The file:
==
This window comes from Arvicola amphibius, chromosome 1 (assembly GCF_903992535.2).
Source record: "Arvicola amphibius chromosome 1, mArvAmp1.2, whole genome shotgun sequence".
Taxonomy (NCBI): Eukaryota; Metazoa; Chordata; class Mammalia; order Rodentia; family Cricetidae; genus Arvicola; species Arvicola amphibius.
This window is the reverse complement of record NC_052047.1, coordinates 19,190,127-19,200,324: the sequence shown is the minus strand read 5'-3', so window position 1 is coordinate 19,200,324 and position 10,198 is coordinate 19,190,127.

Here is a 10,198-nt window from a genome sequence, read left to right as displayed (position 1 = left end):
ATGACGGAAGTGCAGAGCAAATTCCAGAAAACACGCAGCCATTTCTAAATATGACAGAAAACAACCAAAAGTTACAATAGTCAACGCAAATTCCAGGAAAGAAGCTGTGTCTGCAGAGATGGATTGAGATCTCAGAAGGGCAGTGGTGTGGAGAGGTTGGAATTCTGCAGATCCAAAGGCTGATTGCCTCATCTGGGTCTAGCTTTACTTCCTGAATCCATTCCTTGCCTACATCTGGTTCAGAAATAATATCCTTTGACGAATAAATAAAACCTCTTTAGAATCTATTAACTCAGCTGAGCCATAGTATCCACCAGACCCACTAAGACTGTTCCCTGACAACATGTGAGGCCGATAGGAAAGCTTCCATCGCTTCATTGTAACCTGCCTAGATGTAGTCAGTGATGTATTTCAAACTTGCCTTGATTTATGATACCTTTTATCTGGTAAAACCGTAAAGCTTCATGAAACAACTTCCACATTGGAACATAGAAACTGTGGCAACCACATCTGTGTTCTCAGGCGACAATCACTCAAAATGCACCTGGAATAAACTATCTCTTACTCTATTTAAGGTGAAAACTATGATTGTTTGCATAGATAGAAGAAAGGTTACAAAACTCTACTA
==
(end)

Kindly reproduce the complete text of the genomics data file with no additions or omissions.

This window comes from Arvicola amphibius, chromosome 1 (assembly GCF_903992535.2).
Source record: "Arvicola amphibius chromosome 1, mArvAmp1.2, whole genome shotgun sequence".
Taxonomy (NCBI): Eukaryota; Metazoa; Chordata; class Mammalia; order Rodentia; family Cricetidae; genus Arvicola; species Arvicola amphibius.
This window is the reverse complement of record NC_052047.1, coordinates 19,190,127-19,200,324: the sequence shown is the minus strand read 5'-3', so window position 1 is coordinate 19,200,324 and position 10,198 is coordinate 19,190,127.

Here is a 10,198-nt window from a genome sequence, read left to right as displayed (position 1 = left end):
ATGACGGAAGTGCAGAGCAAATTCCAGAAAACACGCAGCCATTTCTAAATATGACAGAAAACAACCAAAAGTTACAATAGTCAACGCAAATTCCAGGAAAGAAGCTGTGTCTGCAGAGATGGATTGAGATCTCAGAAGGGCAGTGGTGTGGAGAGGTTGGAATTCTGCAGATCCAAAGGCTGATTGCCTCATCTGGGTCTAGCTTTACTTCCTGAATCCATTCCTTGCCTACATCTGGTTCAGAAATAATATCCTTTGACGAATAAATAAAACCTCTTTAGAATCTATTAACTCAGCTGAGCCATAGTATCCACCAGACCCACTAAGACTGTTCCCTGACAACATGTGAGGCCGATAGGAAAGCTTCCATCGCTTCATTGTAACCTGCCTAGATGTAGTCAGTGATGTATTTCAAACTTGCCTTGATTTATGATACCTTTTATCTGGTAAAACCGTAAAGCTTCATGAAACAACTTCCACATTGGAACATAGAAACTGTGGCAACCACATCTGTGTTCTCAGGCGACAATCACTCAAAATGCACCTGGAATAAACTATCTCTTACTCTATTTAAGGTGAAAACTATGATTGTTTGCATAGATAGAAGAAAGGTTACAAAACTCTACTA